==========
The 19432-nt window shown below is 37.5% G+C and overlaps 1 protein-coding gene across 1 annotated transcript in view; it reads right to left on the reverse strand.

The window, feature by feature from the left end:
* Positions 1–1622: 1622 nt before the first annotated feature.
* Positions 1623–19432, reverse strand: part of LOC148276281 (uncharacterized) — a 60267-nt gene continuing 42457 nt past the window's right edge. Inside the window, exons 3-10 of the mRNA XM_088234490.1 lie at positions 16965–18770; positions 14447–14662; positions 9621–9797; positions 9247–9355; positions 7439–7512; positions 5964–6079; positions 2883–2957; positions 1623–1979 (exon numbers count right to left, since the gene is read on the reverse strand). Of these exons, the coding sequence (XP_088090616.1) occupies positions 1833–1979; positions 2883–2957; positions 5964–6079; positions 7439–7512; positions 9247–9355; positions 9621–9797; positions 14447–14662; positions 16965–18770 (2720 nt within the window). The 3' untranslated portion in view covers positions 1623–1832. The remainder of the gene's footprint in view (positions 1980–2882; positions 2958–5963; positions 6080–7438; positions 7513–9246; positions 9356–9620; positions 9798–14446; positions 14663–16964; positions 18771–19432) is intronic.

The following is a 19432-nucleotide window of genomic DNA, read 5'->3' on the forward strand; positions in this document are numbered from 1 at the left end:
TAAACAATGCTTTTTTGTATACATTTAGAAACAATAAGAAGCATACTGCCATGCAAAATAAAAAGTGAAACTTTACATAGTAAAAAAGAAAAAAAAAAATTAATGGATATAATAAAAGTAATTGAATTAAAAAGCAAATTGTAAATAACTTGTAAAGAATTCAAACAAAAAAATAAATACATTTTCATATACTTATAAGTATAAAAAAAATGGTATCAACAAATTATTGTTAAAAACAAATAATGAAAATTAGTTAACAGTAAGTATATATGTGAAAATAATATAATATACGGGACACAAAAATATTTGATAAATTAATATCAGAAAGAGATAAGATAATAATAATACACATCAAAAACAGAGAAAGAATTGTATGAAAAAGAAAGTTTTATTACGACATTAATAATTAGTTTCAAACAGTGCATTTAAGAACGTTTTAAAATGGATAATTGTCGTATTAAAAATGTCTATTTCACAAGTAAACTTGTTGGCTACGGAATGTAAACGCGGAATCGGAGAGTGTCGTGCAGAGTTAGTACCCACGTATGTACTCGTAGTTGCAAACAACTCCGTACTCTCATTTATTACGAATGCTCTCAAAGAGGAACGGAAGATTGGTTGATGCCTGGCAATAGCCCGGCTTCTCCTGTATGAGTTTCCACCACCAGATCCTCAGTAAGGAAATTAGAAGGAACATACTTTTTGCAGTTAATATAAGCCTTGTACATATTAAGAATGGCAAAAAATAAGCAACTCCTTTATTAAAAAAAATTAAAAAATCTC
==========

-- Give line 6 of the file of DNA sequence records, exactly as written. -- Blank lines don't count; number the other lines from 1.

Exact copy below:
TAAACAATGCTTTTTTGTATACATTTAGAAACAATAAGAAGCATACTGCCATGCAAAATAAAAAGTGAAACTTTACATAGTAAAAAAGAAAAAAAAAAATTAATGGATATAATAAAAGTAATTGAATTAAAAAGCAAATTGTAAATAACTTGTAAAGAATTCAAACAAAAAAATAAATACATTTTCATATACTTATAAGTATAAAAAAAATGGTATCAACAAATTATTGTTAAAAACAAATAATGAAAATTAGTTAACAGTAAGTATATATGTGAAAATAATATAATATACGGGACACAAAAATATTTGATAAATTAATATCAGAAAGAGATAAGATAATAATAATACACATCAAAAACAGAGAAAGAATTGTATGAAAAAGAAAGTTTTATTACGACATTAATAATTAGTTTCAAACAGTGCATTTAAGAACGTTTTAAAATGGATAATTGTCGTATTAAAAATGTCTATTTCACAAGTAAACTTGTTGGCTACGGAATGTAAACGCGGAATCGGAGAGTGTCGTGCAGAGTTAGTACCCACGTATGTACTCGTAGTTGCAAACAACTCCGTACTCTCATTTATTACGAATGCTCTCAAAGAGGAACGGAAGATTGGTTGATGCCTGGCAATAGCCCGGCTTCTCCTGTATGAGTTTCCACCACCAGATCCTCAGTAAGGAAATTAGAAGGAACATACTTTTTGCAGTTAATATAAGCCTTGTACATATTAAGAATGGCAAAAAATAAGCAACTCCTTTATTAAAAAAAATTAAAAAATCTC